By Marianne Gadeberg, originally published at CGIAR WLE
Implicit in all development work is the quest for impact. Positively influencing livelihoods, landscapes and ecosystems is the goal of our work. Effecting such changes is known to require long-term, collaborative efforts, yet many development interventions take place within limited timeframes and scopes.
This is where many development practitioners are faced with a conundrum: how to measure results, and satisfy donors’ and funders’ demand for impact reporting, when the typical three-year development project has long expired by the time impacts emerge?
One group of researchers from the CGIAR Research Program on Water, Land and Ecosystems; the CGIAR Research Program on Climate Change, Agriculture and Food Security; and the CGIAR Research Program on Forests, Trees and Agroforestry set out to develop a tool that would allow for measuring results as far along the chain of change as possible, but that wouldn’t place significant additional monitoring or administrative burdens on the project manager.
They explored the concept of resilience in the context of agriculture, making the basic assumption that an improvement in ecosystem resilience equals impact and will ultimately yield an improvement in human well-being. The result is a recently published tool, which enables implementers of development interventions to track and monitor any changes in resilience.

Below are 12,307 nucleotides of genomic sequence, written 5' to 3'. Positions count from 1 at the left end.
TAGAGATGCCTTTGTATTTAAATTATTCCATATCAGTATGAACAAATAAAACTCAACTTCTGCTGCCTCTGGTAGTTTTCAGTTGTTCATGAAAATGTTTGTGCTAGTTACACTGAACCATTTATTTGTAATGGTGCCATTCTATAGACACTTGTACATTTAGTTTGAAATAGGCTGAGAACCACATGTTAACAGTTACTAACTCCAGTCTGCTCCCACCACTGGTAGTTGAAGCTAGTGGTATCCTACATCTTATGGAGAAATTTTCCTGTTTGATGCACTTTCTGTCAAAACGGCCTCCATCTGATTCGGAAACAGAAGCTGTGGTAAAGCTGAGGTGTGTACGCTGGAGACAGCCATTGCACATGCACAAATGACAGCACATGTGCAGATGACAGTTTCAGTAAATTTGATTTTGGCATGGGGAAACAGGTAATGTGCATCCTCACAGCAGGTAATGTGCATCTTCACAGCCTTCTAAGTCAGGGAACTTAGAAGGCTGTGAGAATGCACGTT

Download the tool: A Monitoring Instrument for Resilience
Along with changes to ecosystem services, the tool proposes two other ‘categories’ of project outcomes that underpin farm-level resilience: increasing capacity of people to adapt and enhanced livelihoods and farm functioning.
Terry Hills, lead author of the publication detailing the tool, explains: “The hazards that test the resilience of a system—for example the sudden flood that destroys a farmer’s crop—is unlikely to be experienced during the lifetime of a project. What you need to measure are the factors that underpin resilience, such as people’s capacity to adapt. If your project outcomes have positive effects on these factors, then you can talk about having achieved impact.”
Read full blog at CGIAR WLE